This article was first published by Tony Poulos on the TM Forum’s Digital Services Initiative
Research from WeDo Technologies’ annual worldwide customer event, held recently in Braga, Portugal, has revealed that well over half (57 per cent) of CSPs feel less prepared for the transition to LTE/4G/NGN and managing the associated opportunities and risks than they should be. Worryingly, this figure has actually risen in the past 12 months, as this time last year only 40 per cent of CSPs felt they weren’t as prepared for LTE as they should be.
The survey went on to reveal that only just over a third of CSPs regard the roll out of 4G/LTE thus far as a success. Rui Paiva, Chief Executive Officer at WeDo Technologies, commented; “Demand for data traffic is driving the launch of 4G globally and marketing and sales departments are reacting quickly, but the associated risks need to be carefully considered to ensure that services are secure. This is why CSPs are feeling unprepared and perhaps not where they thought they would be 12 months ago. Revenue Assurance requires a considered and thorough approach to ensure opportunities are maximized and risks are minimized”, Paiva continued.
LTE rollout may not be the only concern, particularly for operators in Europe. The European Commission also updated its Digital Agenda Scoreboard recently, measuring progress with respect to the targets set out in Europe’s Digital Agenda. The new study completed by Point Topic shows that whilst nearly all households in Europe could access basic broadband services at the end of 2012, significant challenges still remain in delivering high-speed broadband to all.
At the end of 2012 over 99.9 per cent of households could have access to at least a basic broadband network – covering all fixed, fixed wireless, mobile and satellite technologies. However, there can be significantly more variation in the coverage of Next Generation Access (NGA) technologies which can deliver speeds of at least 30 Mbps, were available to 53.8 per cent of households at the end of 2012.
In Malta, the Netherlands, Belgium, Switzerland and Luxembourg, NGA coverage had already exceeded 90 per cent at the end of 2012. However in France, Greece, Croatia and Italy, less than 25 per cent of households had access to these high-speed services.
Bringing NGA services to the rest of Europe is likely to require considerable effort and investment. But a recent study by Point Topic suggests that the investment required could be much less than previously estimated.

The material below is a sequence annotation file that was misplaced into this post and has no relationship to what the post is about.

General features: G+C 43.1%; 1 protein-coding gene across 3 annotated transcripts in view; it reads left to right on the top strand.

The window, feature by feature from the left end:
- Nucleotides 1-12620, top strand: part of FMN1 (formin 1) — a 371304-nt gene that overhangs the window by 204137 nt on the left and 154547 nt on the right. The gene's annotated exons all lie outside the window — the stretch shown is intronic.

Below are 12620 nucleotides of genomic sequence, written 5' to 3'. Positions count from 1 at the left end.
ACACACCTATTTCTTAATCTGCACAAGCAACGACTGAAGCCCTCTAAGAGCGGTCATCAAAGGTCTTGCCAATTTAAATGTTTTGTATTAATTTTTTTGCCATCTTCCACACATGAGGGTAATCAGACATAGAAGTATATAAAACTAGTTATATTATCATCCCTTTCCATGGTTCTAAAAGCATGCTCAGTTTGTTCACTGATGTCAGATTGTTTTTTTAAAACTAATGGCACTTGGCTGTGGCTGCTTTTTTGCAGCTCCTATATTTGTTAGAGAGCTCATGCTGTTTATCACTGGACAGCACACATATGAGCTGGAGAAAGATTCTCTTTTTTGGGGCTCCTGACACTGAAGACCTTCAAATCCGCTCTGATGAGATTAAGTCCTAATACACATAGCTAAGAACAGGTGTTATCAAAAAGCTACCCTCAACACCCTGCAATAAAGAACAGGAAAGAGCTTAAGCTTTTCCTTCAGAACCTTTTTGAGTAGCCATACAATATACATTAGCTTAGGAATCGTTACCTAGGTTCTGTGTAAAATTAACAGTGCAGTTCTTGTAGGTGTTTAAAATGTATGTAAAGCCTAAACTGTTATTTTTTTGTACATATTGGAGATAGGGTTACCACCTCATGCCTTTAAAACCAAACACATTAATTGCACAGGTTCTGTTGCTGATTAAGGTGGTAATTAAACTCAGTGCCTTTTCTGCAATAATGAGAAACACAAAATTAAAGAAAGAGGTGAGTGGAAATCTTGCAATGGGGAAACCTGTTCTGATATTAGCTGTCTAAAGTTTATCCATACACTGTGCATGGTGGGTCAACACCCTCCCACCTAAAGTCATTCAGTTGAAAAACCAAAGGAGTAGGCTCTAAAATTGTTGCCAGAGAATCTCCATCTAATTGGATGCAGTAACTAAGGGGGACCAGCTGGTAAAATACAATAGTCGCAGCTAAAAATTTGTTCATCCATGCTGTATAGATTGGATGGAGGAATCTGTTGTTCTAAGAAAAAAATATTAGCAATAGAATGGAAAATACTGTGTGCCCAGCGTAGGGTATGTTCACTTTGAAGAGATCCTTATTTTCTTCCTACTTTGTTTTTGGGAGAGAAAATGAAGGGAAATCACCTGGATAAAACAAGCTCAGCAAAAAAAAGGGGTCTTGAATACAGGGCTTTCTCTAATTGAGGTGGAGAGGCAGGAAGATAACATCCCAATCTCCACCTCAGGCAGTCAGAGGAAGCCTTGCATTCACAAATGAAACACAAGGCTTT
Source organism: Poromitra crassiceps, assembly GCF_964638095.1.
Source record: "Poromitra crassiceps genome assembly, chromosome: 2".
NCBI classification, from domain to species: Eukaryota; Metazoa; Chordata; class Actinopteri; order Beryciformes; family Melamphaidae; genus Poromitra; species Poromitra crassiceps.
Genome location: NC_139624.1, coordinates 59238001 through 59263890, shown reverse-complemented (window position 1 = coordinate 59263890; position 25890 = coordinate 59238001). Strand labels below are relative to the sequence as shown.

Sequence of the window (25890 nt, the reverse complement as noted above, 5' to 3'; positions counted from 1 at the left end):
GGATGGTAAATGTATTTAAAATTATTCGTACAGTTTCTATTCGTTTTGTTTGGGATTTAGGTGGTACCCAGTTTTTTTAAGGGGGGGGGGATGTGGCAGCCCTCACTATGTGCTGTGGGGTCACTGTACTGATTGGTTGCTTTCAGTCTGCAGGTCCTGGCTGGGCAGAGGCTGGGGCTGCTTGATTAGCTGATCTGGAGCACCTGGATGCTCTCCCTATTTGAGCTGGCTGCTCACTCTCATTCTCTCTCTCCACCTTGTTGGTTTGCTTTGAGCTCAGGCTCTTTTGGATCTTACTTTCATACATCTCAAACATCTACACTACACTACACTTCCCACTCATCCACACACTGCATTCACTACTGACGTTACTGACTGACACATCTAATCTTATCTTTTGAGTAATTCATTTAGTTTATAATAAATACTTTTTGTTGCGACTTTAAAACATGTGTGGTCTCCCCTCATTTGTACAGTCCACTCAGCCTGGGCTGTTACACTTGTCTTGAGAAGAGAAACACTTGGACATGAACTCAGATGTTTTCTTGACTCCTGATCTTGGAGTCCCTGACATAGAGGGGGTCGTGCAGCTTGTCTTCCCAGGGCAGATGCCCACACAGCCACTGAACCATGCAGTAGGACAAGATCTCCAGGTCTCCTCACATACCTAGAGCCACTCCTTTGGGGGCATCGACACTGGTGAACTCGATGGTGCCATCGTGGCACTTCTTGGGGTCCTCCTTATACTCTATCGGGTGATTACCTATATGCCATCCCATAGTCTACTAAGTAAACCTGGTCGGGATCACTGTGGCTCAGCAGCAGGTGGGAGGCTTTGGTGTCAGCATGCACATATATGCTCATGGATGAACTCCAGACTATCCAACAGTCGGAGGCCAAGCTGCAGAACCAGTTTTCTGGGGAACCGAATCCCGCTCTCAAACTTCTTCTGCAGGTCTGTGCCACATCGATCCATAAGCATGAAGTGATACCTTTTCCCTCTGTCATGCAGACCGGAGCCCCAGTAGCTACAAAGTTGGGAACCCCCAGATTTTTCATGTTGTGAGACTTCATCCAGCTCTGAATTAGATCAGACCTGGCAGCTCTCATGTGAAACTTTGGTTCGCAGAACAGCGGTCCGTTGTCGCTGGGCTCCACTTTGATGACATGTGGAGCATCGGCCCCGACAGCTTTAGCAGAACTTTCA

The results suggest that the EU will have to invest about €82 billion to reach the objective of 100 per cent NGA coverage. This is much less than is often suggested. For example, the European Commission generally quotes a range of €180 to €270 billion as the cost of achieving all the Digital Agenda targets.
The €82bn is dominated by the €52bn cost for reaching rural areas, although only 14 per cent of the EU’s households are there. A further €22bn will be needed to cover the semi-rural sector. But a modest €8bn should be enough to bring NGA to all the 148 million households, 71 per cent of the total, which make up Europe’s cities, towns and suburbs.
As countries like Australia and the USA have already discovered in rolling out high-speed broadband services, it is the rural areas that bump up costs, but the scarcer populations in those areas are no less entitled to the services that services than their city-slicker countrymen.
All this does not explain why The Insider, currently residing in France in a village five kilometers from a major center, can only muster 2 Mbps ADSL access when the next village 7 km away from the same center gets 12 Mbps, and another 8 Km away gets 20. If it’s left to existing service providers to make the investment in Europe’s Digital Agenda it is plainly obvious that, despite what Neelie Kroes may espouse, they will always prioritize those areas that guarantee them the best return.
The Insider is written by Tony Poulos, Market Strategist at the TM Forum